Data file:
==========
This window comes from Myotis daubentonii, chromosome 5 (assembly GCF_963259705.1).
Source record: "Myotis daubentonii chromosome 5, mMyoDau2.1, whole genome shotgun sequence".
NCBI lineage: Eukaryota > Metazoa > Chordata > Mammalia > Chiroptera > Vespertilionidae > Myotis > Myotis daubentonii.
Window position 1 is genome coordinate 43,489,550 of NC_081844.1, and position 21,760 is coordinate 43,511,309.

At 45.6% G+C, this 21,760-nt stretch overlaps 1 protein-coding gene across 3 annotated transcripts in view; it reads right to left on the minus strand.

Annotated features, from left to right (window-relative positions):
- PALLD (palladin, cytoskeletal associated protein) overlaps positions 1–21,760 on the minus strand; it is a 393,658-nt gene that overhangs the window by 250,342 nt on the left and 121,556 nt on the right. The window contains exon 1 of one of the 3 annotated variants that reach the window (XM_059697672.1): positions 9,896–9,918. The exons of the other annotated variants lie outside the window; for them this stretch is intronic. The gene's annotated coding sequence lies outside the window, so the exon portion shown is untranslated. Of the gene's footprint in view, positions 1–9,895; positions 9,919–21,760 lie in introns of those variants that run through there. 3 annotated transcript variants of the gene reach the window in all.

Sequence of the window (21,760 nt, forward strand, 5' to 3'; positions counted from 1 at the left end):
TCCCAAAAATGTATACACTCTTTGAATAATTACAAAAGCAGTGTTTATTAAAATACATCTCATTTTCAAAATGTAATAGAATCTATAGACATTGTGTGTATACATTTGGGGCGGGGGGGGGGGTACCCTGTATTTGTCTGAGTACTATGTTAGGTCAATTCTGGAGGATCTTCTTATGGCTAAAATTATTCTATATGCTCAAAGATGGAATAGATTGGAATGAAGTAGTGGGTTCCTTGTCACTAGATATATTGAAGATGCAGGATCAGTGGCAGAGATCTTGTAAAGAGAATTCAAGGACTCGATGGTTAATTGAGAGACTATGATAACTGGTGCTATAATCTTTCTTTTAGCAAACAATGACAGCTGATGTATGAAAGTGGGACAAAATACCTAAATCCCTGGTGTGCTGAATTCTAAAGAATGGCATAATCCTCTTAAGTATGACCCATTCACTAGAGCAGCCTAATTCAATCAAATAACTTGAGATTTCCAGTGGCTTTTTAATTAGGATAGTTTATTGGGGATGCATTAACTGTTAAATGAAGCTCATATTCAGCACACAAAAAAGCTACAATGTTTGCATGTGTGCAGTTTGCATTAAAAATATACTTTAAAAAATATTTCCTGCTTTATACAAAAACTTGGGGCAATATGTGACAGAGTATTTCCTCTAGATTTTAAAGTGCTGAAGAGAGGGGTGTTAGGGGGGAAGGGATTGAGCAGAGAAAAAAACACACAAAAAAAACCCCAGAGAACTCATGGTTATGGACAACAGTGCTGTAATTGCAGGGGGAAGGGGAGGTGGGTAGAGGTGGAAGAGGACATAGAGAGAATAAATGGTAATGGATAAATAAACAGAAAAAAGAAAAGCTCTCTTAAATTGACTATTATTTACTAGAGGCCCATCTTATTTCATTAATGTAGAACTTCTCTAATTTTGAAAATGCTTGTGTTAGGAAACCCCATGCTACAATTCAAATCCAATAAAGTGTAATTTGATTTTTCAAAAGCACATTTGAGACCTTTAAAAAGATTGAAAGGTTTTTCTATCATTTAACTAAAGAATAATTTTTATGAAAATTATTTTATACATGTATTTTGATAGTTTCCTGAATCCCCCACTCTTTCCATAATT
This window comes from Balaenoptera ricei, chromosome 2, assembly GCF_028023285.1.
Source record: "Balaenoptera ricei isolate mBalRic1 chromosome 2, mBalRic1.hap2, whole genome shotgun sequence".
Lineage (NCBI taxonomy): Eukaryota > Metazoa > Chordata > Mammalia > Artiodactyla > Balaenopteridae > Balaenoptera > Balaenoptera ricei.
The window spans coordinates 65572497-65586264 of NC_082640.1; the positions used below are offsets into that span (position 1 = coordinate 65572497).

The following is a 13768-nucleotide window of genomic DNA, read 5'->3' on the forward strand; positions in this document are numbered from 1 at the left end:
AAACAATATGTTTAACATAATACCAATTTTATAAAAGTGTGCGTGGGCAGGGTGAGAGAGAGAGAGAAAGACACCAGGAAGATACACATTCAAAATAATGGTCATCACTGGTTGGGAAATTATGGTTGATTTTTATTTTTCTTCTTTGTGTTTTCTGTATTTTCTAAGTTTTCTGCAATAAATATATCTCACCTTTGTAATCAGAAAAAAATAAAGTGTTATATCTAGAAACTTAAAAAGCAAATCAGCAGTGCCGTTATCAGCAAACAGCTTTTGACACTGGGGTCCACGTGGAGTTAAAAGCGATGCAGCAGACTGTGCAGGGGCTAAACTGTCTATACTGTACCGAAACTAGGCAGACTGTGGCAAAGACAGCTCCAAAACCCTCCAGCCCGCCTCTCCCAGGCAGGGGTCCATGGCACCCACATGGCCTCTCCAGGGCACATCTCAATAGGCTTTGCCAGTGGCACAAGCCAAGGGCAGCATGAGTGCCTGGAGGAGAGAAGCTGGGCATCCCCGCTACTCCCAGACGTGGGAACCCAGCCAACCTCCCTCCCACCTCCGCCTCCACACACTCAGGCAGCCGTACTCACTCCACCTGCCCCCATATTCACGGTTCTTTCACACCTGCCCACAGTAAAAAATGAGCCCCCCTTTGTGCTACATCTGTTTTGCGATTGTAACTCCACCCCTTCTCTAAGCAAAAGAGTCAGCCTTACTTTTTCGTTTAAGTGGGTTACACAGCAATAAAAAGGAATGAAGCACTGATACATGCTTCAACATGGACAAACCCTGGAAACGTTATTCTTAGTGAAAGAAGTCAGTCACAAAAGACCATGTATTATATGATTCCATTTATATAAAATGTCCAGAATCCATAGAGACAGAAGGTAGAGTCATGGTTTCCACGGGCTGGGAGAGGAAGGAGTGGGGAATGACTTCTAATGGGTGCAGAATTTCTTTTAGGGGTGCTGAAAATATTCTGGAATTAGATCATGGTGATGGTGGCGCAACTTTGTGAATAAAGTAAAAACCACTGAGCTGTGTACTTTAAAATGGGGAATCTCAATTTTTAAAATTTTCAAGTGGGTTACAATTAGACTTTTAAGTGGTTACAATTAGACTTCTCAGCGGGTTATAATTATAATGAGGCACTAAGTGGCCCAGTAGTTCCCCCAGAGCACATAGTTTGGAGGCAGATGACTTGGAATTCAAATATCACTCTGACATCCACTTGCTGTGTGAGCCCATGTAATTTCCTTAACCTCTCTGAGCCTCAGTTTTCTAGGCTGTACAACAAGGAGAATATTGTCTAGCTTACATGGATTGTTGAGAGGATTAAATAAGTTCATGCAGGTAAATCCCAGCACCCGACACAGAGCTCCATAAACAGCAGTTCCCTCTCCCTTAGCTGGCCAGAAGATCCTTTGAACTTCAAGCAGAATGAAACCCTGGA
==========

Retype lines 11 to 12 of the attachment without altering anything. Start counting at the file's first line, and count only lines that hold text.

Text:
Source record: "Balaenoptera ricei isolate mBalRic1 chromosome 2, mBalRic1.hap2, whole genome shotgun sequence".
Lineage (NCBI taxonomy): Eukaryota > Metazoa > Chordata > Mammalia > Artiodactyla > Balaenopteridae > Balaenoptera > Balaenoptera ricei.